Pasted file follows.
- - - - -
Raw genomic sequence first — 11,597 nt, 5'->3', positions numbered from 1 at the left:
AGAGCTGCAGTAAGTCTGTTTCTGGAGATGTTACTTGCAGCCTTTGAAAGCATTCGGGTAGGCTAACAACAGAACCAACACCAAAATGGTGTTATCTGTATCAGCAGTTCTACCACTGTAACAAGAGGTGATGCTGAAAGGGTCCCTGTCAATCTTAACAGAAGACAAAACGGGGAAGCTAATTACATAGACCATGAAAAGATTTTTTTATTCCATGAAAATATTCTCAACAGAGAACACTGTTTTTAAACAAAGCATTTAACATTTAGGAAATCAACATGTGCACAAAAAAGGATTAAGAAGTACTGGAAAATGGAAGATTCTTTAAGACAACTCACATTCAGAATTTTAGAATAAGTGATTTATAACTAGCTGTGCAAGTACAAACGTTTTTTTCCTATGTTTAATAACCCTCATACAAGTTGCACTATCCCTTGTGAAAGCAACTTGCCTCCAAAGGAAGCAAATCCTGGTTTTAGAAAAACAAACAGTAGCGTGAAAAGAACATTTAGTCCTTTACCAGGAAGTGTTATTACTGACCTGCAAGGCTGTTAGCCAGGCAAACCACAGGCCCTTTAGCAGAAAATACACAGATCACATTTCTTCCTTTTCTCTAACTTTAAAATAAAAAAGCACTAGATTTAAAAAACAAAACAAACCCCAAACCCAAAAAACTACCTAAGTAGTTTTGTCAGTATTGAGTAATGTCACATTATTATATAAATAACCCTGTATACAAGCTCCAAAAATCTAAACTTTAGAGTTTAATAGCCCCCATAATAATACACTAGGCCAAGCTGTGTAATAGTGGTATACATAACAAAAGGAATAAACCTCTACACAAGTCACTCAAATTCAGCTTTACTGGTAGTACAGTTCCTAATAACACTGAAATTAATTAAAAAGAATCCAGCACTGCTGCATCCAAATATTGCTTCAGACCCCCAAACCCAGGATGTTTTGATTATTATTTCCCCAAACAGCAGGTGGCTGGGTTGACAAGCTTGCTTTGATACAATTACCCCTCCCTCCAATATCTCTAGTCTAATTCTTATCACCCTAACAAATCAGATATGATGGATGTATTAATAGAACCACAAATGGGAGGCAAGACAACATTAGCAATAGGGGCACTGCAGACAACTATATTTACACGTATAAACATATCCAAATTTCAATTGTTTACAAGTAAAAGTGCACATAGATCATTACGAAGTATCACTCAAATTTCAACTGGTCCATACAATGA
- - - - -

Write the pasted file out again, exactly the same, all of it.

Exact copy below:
Raw genomic sequence first — 11,597 nt, 5'->3', positions numbered from 1 at the left:
AGAGCTGCAGTAAGTCTGTTTCTGGAGATGTTACTTGCAGCCTTTGAAAGCATTCGGGTAGGCTAACAACAGAACCAACACCAAAATGGTGTTATCTGTATCAGCAGTTCTACCACTGTAACAAGAGGTGATGCTGAAAGGGTCCCTGTCAATCTTAACAGAAGACAAAACGGGGAAGCTAATTACATAGACCATGAAAAGATTTTTTTATTCCATGAAAATATTCTCAACAGAGAACACTGTTTTTAAACAAAGCATTTAACATTTAGGAAATCAACATGTGCACAAAAAAGGATTAAGAAGTACTGGAAAATGGAAGATTCTTTAAGACAACTCACATTCAGAATTTTAGAATAAGTGATTTATAACTAGCTGTGCAAGTACAAACGTTTTTTTCCTATGTTTAATAACCCTCATACAAGTTGCACTATCCCTTGTGAAAGCAACTTGCCTCCAAAGGAAGCAAATCCTGGTTTTAGAAAAACAAACAGTAGCGTGAAAAGAACATTTAGTCCTTTACCAGGAAGTGTTATTACTGACCTGCAAGGCTGTTAGCCAGGCAAACCACAGGCCCTTTAGCAGAAAATACACAGATCACATTTCTTCCTTTTCTCTAACTTTAAAATAAAAAAGCACTAGATTTAAAAAACAAAACAAACCCCAAACCCAAAAAACTACCTAAGTAGTTTTGTCAGTATTGAGTAATGTCACATTATTATATAAATAACCCTGTATACAAGCTCCAAAAATCTAAACTTTAGAGTTTAATAGCCCCCATAATAATACACTAGGCCAAGCTGTGTAATAGTGGTATACATAACAAAAGGAATAAACCTCTACACAAGTCACTCAAATTCAGCTTTACTGGTAGTACAGTTCCTAATAACACTGAAATTAATTAAAAAGAATCCAGCACTGCTGCATCCAAATATTGCTTCAGACCCCCAAACCCAGGATGTTTTGATTATTATTTCCCCAAACAGCAGGTGGCTGGGTTGACAAGCTTGCTTTGATACAATTACCCCTCCCTCCAATATCTCTAGTCTAATTCTTATCACCCTAACAAATCAGATATGATGGATGTATTAATAGAACCACAAATGGGAGGCAAGACAACATTAGCAATAGGGGCACTGCAGACAACTATATTTACACGTATAAACATATCCAAATTTCAATTGTTTACAAGTAAAAGTGCACATAGATCATTACGAAGTATCACTCAAATTTCAACTGGTCCATACAATGA